The chaotic withdrawal from Afghanistan after twenty years is Biden's first major foreign policy crisis. As the Taliban reportedly hunt down people who have worked for Americans and their allies, Biden again rejected any criticism of the timing of the withdrawal. He has seen "no questions about our credibility from our allies around the world," he said. Now that al Qaeda is "gone," he said, questions must be asked about interests in Afghanistan. "We went into Afghanistan because we wanted to get rid of Al Qaeda and Osama bin Laden, and we did," the president said. "You've known my position for a long time. It's time to end this war." NATO partners agreed with his decision, Biden said. "This is about America leading the world," he added. Asked about the threat of terrorism, Biden said it also exists from many other so-called failed states. U.S. intelligence agencies and the military would continue to do everything possible to detect threats from anywhere early enough, he said.

Many commentators stressed after Biden's speech that the chaotic situation at Hamid Karzai Airport was exactly the opposite of the "precision" the president spoke of. Kabul correspondent Clarissa Ward told CNN after the speech that 10,000 people had currently been processed at the airport, but there were not yet enough planes for them. She said the situation remains desperate and chaotic. She said she has seen babies with symptoms of dehydration receive inadequate treatment. Ward also responded to Biden's assurance that everyone at the airport would be helped. Getting there and then inside, she said, is life-threatening for many people. To Biden's assurance that Americans would have no trouble at the Taliban checkpoints outside the airport, Ward said, "We had trouble." The Taliban outside the entrance were hitting people indiscriminately, he said. "Anyone who says Americans can get in here ... you technically can, but it's incredibly difficult and it's dangerous," Ward said in a telephone exchange.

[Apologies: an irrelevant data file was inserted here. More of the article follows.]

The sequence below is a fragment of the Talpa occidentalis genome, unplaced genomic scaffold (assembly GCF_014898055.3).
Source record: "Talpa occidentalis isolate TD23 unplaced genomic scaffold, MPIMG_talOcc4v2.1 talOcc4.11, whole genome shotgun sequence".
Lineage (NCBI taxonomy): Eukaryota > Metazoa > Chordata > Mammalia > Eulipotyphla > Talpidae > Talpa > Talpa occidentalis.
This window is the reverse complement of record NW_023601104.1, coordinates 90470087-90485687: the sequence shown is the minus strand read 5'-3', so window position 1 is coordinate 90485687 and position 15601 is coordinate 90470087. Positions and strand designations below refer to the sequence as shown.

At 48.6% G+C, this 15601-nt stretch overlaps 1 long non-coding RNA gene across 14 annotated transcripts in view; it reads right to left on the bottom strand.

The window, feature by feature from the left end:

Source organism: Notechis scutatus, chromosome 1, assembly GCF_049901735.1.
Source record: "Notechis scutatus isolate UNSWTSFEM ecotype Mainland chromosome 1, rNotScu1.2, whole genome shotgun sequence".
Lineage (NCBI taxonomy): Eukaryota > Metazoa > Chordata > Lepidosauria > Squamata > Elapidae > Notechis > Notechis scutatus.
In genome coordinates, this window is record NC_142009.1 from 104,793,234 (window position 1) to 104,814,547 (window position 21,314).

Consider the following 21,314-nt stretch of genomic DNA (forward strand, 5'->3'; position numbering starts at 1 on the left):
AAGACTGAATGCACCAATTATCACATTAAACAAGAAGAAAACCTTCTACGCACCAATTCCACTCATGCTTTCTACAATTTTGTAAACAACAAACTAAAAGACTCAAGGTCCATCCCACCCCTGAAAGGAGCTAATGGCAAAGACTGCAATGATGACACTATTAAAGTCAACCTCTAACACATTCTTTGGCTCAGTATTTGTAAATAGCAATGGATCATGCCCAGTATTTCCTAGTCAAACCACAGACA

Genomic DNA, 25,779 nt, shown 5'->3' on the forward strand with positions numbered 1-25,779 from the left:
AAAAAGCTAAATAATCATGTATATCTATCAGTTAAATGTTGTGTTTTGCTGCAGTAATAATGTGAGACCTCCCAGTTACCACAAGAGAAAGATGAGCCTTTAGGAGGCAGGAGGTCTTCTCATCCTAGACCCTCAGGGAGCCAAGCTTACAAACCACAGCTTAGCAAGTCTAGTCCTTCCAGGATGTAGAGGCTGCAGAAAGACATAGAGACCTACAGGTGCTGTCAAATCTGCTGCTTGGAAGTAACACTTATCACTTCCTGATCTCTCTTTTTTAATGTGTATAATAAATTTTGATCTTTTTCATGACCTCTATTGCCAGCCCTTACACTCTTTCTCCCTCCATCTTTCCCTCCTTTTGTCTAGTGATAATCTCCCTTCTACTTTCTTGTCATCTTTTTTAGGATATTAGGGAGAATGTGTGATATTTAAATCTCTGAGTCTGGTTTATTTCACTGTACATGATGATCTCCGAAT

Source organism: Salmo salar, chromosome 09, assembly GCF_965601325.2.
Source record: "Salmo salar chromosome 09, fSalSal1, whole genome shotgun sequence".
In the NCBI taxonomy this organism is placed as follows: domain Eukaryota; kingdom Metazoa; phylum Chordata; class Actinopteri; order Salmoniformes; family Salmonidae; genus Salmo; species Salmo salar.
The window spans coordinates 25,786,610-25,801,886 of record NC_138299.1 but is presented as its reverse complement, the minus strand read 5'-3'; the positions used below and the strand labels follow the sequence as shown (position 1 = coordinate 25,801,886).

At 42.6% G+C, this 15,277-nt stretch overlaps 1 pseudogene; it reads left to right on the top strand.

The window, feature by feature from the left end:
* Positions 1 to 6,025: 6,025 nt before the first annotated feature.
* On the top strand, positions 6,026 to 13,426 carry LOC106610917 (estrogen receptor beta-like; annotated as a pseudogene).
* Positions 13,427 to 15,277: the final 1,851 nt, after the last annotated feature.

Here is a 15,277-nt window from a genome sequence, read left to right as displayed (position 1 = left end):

Domestically, the withdrawal from Afghanistan had sparked debate over the timing and consequences of Biden's decision. Donald Trump's administration had reached an agreement with the Taliban in February 2020. At that time, he had promised the release of 5000 Taliban fighters and set the date of withdrawal for May 2021. Biden wants to be fully withdrawn by September of this year. Meanwhile, the Taliban's rapid advance on Kabul had taken his administration by surprise. Now representatives of both parties are accusing Biden of chaos. Several Republican governors, such as Kevin Sitt in Oklahoma and Kim Reynolds in Iowa, said Afghan refugees were welcome. Many of their party colleagues combined this new openness with spikes against the president. Senator and Trump supporter Ron Johnson of Wisconsin, for example, said, "While our allies are being disastrously abandoned in Afghanistan, I'm glad some will find safety here in the U.S."

Biden's insistence that withdrawal was the right decision at the time also drew much criticism in the U.S. media in recent days. The decision showed his stubbornness and a certain inability to accept criticism, Politico magazine commented. "Almost Trumpist" is what its author Rachael Bade called the president's behavior: "This is exactly what Trump's fans loved him for: no apologies, no remorse. And Biden has basically been striking that tone all week."